Irish Artist’s Underwater Bermuda Drawings

June 3, 2013

Blue AngelswIn the early 1930s celebrated Irish artist and author Robert Gibbings visited Bermuda twice and — using special diving apparatus –made underwater pencil sketches of the marine life among the island’s reefs.

Most famous for his work as a wood engraver and sculptor as well as for his books on travel and natural history, most of his underwater pictures were subsequently re-worked as woodcuts.

Mr. Gibbings was also associated with the Golden Cockerel Press in the 1920s and early ’30s, renowned for beautiful handmade limited editions of classic works produced to the very highest of standards.

A major feature of Golden Cockerel books were the original illustrations, usually wood engravings, contributed by, among others, Mr. Gibbings, Eric Gill, Robert Gibbings, John Buckland Wright, Blair Hughes-Stanton, Agnes Miller Parker, David Jones, Mark Severin, Dorothea Braby, Lettice Sandford, and Eric Ravilious.

In pursuing his interest in sub-sea drawing after British publisher Penguin commissioned him to write and illustrate a travel book, Mr. Gibbings [1889-1958] spent some time experimenting with techniques which would enable him to make drawings beneath the surface of the water.

He wanted to get on “closer terms with the fish, and to meet them on their own level”.

His first thoughts involved copper plates prepared for etching but a better solution was suggested by a colleague.

Robert Gibbings embarks on one of his underwater drawing expeditions in Bermuda


He proposed that Mr. Gibbings should try drawing on sheets of xylonite, a waterproof celluloid-like substance which, when roughened with sandpaper, would accept the marks of a pencil as well as paper.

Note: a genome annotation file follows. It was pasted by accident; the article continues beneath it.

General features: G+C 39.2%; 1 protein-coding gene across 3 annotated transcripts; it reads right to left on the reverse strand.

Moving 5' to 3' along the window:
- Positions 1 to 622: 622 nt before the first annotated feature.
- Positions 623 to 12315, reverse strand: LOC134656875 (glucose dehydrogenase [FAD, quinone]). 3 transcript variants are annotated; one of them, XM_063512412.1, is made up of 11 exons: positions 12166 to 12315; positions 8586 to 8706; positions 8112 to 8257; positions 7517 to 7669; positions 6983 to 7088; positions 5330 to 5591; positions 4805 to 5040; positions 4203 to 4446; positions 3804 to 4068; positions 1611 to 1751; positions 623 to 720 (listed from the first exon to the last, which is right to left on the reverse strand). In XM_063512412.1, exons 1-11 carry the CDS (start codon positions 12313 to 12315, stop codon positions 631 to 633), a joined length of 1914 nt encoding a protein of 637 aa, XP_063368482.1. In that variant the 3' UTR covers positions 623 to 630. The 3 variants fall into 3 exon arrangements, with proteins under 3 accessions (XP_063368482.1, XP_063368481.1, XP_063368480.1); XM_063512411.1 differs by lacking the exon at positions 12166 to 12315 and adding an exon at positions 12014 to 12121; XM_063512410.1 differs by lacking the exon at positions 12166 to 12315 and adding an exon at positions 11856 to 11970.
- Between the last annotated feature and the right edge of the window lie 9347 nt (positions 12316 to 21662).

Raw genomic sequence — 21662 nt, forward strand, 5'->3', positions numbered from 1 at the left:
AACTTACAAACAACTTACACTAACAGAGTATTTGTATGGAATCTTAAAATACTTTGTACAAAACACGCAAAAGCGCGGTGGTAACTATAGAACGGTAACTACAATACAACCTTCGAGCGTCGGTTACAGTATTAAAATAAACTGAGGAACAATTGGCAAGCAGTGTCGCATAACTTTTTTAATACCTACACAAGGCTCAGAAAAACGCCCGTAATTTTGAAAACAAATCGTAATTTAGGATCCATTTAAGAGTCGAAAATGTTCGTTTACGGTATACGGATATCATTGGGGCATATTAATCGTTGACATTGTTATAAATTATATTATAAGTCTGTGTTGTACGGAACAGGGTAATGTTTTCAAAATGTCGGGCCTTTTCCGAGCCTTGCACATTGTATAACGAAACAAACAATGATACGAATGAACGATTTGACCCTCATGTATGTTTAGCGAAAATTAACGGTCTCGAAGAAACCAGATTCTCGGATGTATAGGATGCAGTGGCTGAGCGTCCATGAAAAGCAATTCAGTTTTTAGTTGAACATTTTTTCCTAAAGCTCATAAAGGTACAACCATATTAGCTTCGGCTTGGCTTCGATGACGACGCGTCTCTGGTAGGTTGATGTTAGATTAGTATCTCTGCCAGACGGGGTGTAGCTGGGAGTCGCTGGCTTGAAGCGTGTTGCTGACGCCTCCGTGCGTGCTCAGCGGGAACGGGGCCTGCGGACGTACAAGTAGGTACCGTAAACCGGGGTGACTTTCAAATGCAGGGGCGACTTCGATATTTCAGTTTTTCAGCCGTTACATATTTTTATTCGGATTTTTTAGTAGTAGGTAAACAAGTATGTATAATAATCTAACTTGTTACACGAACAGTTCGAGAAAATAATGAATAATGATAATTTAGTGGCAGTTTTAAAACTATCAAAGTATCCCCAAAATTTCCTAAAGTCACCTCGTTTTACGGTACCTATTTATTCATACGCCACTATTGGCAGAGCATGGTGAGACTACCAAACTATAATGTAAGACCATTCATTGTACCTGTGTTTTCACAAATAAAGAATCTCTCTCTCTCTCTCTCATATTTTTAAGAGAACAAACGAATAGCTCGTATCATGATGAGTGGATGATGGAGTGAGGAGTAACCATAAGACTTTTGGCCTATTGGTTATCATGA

This proved to be a successful solution and the Bermuda drawings were reproduced in Mr. Gibbings’ classic 1938 book “Blue Angels and Whales” [pictured at top] which also included chapters on his underwater expeditions in the Red Sea.

“As I stepped down that ladder with the noise of the pump echoing down the hose-pipe, and the waves splashing against the window of the helmet so that I could see neither land nor water, I wondered why I had ever left home,” Mr. Gibbings said of his first excursion in Bermuda’s waters.

Robert Gibbings’ “Mid-Coral Caves, Bermuda”


“But once below the surface my feelings changed. My ears ceased throbbing, I breathed easily, I forgot the noise of the pump and I could see easily.

“From the hard rung of the ladder I stepped onto the soft ooze of the sea-floor. It was like being in some great cathedral lit by pale green glass.”

Mr. Gibbings dived around Bermuda’s reefs and near Cooper’s Island during the course of two trips here.

“His output of underwater art was prolific and in recounting his experiences, his writings are interspersed with a wonderful array of humorous and interesting anecdotes about the locality and its characters,” said one biographer.

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